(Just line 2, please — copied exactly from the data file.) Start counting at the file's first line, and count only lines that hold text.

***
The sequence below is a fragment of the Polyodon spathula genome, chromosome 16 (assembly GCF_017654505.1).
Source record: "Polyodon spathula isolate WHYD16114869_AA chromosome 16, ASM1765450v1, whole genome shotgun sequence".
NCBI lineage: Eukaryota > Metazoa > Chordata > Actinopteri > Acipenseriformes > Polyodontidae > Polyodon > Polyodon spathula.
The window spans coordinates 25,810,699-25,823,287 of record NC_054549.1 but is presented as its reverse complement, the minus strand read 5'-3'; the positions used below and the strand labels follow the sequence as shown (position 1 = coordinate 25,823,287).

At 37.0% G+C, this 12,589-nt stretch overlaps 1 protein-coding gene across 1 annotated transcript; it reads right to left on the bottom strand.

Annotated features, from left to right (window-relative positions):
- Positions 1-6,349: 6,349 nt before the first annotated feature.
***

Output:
Source record: "Polyodon spathula isolate WHYD16114869_AA chromosome 16, ASM1765450v1, whole genome shotgun sequence".